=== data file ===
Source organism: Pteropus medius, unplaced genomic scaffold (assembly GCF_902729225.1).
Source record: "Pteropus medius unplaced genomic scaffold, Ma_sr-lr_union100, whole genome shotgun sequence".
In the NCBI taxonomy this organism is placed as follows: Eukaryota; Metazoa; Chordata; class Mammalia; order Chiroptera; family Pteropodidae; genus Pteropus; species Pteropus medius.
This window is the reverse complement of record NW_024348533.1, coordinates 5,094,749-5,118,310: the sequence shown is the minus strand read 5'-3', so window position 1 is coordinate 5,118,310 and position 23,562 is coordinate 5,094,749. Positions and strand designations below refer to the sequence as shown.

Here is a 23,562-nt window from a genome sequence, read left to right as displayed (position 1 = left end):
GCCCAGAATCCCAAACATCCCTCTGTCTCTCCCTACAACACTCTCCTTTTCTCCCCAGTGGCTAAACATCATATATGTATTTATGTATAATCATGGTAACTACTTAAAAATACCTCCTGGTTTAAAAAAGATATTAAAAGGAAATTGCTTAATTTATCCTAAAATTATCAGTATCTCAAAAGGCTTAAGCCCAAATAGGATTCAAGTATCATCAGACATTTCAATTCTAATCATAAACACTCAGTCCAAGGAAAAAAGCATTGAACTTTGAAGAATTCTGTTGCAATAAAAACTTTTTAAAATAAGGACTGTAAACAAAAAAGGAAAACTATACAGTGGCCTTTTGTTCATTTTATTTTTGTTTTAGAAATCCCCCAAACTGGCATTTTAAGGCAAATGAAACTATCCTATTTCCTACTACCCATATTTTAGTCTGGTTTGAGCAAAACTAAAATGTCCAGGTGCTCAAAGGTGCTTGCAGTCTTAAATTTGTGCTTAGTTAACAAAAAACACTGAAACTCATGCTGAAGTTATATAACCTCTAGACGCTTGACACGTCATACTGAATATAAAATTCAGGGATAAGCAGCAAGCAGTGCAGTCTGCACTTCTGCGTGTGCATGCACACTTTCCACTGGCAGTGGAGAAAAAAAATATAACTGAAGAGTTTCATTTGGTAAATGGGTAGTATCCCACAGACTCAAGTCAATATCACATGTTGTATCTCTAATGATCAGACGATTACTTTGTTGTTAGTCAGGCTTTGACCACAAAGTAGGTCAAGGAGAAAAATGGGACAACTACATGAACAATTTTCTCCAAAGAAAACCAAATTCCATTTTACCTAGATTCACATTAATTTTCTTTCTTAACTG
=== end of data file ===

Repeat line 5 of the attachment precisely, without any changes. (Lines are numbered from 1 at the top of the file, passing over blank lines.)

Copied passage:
Here is a 23,562-nt window from a genome sequence, read left to right as displayed (position 1 = left end):